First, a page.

The State Historical Society of Iowa offers a variety of history resources for educators. Through free and accessible digital resources, students can learn about Iowa history by examining thousands of authentic artifacts, images and records.

Primary Source Sets

Recommended for grades K-12
The Primary Source Sets are free and downloadable digital collections that help students explore state, national and international history. The sets were created for K-12 educators and align with the Iowa Core social studies standards. Below are just a few highlights from the collection:

Read Iowa History
Recommended for grades K-5
Use the virtual module about Government, Democracy and Laws to see key documents that establish the foundations of participatory democracy in Iowa and the United States. Read Iowa History resources are free, downloadable and easy-to-follow lessons that help educators integrate primary sources and the Iowa Core standards for social studies and literacy.

Goldie's History Kits
Recommended for grades K-5
Use Goldie's History Kit: Iowa’s Corn and Agriculture Industry to explore how Iowa has been shaped by corn and global agriculture. Goldie's History Kits provide educators access to the State Historical Museum of Iowa's collections, and these digital kits, which align with Iowa Core Standards for social studies and literacy, encourage students to develop deeper connections with Iowa's history.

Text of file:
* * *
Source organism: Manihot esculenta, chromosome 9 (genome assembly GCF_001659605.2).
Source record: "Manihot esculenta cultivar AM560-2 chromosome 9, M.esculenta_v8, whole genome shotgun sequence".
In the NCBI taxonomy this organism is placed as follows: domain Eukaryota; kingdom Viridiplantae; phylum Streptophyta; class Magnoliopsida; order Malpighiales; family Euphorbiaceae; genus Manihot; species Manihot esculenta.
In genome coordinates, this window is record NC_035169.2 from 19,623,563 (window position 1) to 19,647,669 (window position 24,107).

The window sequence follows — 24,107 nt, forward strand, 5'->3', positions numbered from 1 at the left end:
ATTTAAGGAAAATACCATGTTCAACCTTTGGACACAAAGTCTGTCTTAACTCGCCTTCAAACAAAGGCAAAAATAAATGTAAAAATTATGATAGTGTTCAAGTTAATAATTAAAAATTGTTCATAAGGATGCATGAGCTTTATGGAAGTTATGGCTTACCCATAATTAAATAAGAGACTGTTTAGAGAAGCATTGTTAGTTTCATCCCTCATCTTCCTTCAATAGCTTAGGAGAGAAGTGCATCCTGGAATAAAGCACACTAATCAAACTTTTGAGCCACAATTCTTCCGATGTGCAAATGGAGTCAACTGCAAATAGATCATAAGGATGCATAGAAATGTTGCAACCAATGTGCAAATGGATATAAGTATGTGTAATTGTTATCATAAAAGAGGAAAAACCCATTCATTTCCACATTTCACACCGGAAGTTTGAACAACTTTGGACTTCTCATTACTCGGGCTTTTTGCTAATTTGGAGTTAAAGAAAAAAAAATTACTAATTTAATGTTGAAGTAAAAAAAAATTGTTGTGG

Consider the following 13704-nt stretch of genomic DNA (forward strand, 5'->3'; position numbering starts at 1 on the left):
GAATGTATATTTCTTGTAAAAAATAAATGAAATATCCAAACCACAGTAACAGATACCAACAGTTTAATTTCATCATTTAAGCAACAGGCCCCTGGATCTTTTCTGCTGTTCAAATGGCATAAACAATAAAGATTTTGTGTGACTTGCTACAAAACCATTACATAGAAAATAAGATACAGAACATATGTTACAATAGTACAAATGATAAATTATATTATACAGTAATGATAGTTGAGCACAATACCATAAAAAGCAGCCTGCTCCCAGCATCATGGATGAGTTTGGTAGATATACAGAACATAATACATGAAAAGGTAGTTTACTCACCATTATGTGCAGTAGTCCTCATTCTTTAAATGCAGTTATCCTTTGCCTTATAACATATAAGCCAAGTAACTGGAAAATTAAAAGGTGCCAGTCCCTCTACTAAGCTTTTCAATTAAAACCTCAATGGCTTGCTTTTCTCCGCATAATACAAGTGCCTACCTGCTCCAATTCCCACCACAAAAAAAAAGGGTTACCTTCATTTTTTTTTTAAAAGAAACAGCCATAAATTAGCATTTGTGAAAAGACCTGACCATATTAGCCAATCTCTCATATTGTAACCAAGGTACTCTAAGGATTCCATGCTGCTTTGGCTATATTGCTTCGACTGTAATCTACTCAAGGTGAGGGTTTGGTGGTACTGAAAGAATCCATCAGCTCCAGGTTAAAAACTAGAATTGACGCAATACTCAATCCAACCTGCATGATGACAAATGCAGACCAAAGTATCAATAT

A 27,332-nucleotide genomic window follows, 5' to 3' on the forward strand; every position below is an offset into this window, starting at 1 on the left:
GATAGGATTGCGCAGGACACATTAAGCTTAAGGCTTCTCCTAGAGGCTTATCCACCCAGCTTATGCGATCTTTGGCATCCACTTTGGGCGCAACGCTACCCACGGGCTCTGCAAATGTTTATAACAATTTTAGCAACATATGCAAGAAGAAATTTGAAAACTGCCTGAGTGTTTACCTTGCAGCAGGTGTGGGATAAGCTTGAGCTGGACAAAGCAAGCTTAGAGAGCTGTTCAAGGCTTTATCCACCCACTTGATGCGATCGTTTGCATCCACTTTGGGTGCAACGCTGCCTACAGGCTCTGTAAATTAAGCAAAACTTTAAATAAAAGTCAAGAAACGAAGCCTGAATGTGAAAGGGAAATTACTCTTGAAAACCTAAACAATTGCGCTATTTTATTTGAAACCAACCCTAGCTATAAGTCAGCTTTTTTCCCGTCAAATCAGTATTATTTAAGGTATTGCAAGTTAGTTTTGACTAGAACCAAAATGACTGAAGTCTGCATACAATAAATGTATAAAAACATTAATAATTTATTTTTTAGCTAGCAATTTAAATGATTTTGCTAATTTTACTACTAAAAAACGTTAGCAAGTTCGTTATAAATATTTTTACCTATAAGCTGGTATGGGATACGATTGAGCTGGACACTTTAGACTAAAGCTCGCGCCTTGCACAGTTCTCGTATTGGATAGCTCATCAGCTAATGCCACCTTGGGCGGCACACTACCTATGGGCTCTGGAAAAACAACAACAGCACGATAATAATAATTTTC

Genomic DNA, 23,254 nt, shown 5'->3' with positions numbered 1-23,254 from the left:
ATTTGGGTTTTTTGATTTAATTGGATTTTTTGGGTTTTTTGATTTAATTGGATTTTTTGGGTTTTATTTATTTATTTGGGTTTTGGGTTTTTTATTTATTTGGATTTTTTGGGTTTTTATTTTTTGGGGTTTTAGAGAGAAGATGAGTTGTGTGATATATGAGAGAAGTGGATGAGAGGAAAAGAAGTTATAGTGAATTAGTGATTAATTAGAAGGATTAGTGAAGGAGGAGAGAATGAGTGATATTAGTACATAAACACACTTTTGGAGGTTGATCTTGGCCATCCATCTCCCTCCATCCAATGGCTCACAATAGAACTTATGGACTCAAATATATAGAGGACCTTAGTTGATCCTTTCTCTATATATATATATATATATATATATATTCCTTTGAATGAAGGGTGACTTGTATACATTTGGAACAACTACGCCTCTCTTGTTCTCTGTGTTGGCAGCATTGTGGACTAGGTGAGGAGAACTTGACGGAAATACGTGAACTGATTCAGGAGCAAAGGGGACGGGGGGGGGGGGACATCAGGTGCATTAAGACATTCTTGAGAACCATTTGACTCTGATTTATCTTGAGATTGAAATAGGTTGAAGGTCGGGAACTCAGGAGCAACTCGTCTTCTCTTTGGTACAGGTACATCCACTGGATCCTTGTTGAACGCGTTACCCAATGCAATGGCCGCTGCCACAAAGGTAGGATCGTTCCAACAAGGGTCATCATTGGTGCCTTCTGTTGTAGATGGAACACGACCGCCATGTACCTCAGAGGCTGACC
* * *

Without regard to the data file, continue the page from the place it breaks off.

The Goldfinch
Recommended for grades 3-8
The Goldfinch was an Iowa history magazine for children published quarterly by the State Historical Society of Iowa from 1975-2000. Each issue focuses on a theme and includes articles, games, photos and fiction. Read a selected collection of issues that celebrate Iowa's first 175 years as a state.

National History Day in Iowa
Recommended for grades 5-12
National History Day in Iowa offers year-long academic programs that engage middle- and high-school students in original research on various historical topics. The following documentaries were created by students for the National History Day in Iowa program.


Iowa’s Babel Proclamation: Patriotism or Intolerance?
Drew Moine, Nashua-Plainfield High School
This National History Day video from 2017 focuses on the proclamation that Gov. William Harding issued during World War I and draws comparisons to similar actions during present-day conflicts.

The Last Tribe of Iowa: Leadership of the Meskwaki People in a Struggle for Survival
Alex Bare, North Scott High School
This National History Day video from 2015 presents a history of the Meskwaki Nation, including their forced relocation and settlement in Tama and various traditional aspects of their culture.

Levine v. Johnson County, Iowa: The Fight for the Identity of Carolyn Levine
Kate Hinz, Oak Ridge Middle School
This 2017 National History Day video focuses on Iowan Carolyn Levine and her fight to change the Iowa code preventing her from changing from her married name back to her maiden name.


Thank you to the Iowa Department of Cultural Affairs' Days of Learning Sponsors MidAmerican Energy and Musco Lighting.